Vrindavan, 2017.09.08 (VT): Although the pillars of the “half moon bridge” at Keshi Ghat have been dismantled, the litigation filed to stop the bridge’s construction still continues in the Allahabad High Court. The petition, which has been pending before the court since 2010, also challenged the illegal construction on the Yamuna floodplain between the ghats and the river, as well as the drains that dump raw sewage into Yamuna.
On August 23rd, the Court passed a very strong order to demolish the illegal structures on the Yamuna floodplain.
Demolitions have already begun on the Yamuna’s floodplain stretching from Kaliyadaha all the way to Cheer Ghat. A total of 87 structures, ranging from small residences to large ashrams, have been marked for destruction. The demolitions are being carried out by the Mathura District Administration and the Mathura-Vrindavan Development Authoridy (MVDA) in direct compliance with the High Court’s order.
Police and para-military forces have been deployed in large numbers to ensure that the demolitions are executed peacefully.
Although construction on the Yamuna floodplain is against the law, for over a decade the District Administration has turned a blind eye.
A strongly-worded order issued by the Honorable Justices Arun Tandon and Ritu Raj Awasthi states that 192 individuals received official warning notices for illegal construction work. These notices were issued between the years of 2009 and 2010. However, the government did not follow up on these notices, and construction continued unabated.
Local residents allege that those serving the notices demanded bribes in exchange for allowing these buildings to be constructed.
The latest order states, “We find that these notices were issued in the year 2009-10. More than 7 years have lapsed; we fail to understand that what is the purpose of issuing notices under Section 27 (1) of the [Urban Planning] Act [of] 1973, if the authorities are not to enforce the provisions.”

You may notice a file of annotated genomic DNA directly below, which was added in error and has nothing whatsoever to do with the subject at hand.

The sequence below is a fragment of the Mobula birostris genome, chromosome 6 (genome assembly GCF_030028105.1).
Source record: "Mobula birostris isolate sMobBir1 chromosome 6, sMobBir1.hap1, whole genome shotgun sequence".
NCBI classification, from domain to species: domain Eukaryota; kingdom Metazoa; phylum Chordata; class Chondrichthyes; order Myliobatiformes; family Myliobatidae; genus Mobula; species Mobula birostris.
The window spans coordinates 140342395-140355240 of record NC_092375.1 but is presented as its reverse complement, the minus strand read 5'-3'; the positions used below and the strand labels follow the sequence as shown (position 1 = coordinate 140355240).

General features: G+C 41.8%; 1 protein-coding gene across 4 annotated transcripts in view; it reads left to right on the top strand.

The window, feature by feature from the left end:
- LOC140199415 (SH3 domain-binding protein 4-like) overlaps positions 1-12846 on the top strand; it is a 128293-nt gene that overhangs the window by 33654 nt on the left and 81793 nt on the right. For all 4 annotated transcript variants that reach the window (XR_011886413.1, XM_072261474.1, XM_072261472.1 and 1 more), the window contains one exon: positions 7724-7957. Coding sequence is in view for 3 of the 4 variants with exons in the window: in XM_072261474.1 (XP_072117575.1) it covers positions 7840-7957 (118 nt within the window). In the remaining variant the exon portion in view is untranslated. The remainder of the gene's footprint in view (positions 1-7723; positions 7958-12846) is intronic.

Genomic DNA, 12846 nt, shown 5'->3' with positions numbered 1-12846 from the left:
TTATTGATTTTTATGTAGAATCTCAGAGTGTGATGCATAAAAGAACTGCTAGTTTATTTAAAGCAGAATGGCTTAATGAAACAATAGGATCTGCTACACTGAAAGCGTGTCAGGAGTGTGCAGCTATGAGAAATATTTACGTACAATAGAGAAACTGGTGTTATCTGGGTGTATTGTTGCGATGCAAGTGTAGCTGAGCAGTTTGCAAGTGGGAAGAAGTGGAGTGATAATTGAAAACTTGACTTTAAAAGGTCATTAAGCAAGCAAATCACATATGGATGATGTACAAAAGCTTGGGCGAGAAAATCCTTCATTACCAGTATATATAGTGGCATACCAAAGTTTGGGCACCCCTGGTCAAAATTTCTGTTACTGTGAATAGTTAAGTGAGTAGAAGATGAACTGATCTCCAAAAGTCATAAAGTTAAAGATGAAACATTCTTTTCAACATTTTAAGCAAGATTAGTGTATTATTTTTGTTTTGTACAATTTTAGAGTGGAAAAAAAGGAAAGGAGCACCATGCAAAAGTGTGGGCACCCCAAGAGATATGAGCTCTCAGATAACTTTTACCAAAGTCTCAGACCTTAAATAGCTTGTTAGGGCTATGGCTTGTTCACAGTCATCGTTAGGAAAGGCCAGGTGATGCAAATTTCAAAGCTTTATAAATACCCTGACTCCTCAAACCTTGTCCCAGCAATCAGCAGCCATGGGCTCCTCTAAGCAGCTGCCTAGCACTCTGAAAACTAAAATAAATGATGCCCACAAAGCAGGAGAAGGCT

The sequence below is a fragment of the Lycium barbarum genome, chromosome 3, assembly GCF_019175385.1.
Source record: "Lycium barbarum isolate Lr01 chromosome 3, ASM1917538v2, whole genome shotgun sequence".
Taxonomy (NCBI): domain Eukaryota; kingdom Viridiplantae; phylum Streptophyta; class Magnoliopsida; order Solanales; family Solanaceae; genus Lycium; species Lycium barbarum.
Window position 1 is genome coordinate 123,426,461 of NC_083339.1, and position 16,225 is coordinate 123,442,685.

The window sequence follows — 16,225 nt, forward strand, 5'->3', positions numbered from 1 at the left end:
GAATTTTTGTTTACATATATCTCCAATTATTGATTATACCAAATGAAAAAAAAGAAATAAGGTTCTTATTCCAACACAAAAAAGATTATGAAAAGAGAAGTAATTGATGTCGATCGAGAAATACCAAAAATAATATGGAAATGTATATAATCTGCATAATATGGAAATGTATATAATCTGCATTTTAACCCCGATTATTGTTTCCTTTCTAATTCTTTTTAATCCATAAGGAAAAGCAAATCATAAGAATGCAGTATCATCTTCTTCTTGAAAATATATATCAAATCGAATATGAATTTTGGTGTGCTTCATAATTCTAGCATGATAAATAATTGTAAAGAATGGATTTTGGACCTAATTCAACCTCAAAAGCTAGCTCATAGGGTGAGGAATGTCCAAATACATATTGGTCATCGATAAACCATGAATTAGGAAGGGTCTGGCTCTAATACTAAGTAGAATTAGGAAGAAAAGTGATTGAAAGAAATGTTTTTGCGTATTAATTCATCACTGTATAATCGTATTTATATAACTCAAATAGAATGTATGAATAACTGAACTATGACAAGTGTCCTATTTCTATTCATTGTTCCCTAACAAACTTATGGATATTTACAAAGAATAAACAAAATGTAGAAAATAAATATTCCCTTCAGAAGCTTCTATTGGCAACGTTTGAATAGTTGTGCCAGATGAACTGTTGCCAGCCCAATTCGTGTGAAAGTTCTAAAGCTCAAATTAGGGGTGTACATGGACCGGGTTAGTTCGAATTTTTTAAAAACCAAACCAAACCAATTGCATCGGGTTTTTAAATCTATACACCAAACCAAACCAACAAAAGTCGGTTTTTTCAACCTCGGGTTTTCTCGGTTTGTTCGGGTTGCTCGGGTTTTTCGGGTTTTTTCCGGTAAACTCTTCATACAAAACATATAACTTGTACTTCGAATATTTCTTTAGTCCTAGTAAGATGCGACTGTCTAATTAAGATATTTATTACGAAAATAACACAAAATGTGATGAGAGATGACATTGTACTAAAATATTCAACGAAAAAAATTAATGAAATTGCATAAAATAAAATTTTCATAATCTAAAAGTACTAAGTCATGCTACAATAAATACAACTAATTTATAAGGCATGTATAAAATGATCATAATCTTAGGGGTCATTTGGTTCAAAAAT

“We afford one last opportunity to the District Magistrate, Mathura […] to ensure that the proceedings under Section 27 (1) are brought to their logical end at the earliest.”
The order goes on to state that fifteen of the pending demolitions must be completed within the next fifteen days, starting from the date the affidaivit was issued and beginning with the oldest notice served. Afterwards the district government must file a an affidaivit of compliance with the Allahabad high court, which is to be submitted personally by the Nagar Ayukt (City Commissioner) of Mathura.
The same cycle is to be repeated every 15 days until all of the illegal constructions on the floodplain are destroyed.
The order further states that should the court’s order remain unfulfilled, the District Magistrate of Mathura, Mr. Aravind Malappa Bangari, will be required to appear in court personally and provide an explanation.
The next court date is set for September 13th, 2017.
The High Court’s order also stated that the Mathura-Vrindavan Nagar Nigam (MVDA) has no permanent Vice-Chairman or Secretary, and till now the ADM has been doing the Secretary’s work, while the District Magistrate himself has been fulfilling the responsibility of the Vice Chairman.
Despite the court’s order to demolish the older buildings first, it has been observed by Vrindavan Today staff that the local government appears to be demolishing smaller buildings first, as they were unable to destroy large ashrams with the equipment available (small earth-movers).
To demolish these large buildings, it appears that cranes with wrecking balls, explosives, or other more sophisticated techniques and equipment will be required. At the time of publication, the owners of several large ashrams have reportedly been asked to demolish their property themselves.
We will bring you more news on the Yamuna floodplain demolitions as it arises.
Latest posts by VT Staff (see all)
- The time Hanuman Prasad Poddar was honored in Vrindavan - May 21, 2018
- Govardhan becomes a 24 hour city - May 20, 2018
- NGT says: Remove concrete from Vrindavan Parikrama footpaths - May 20, 2018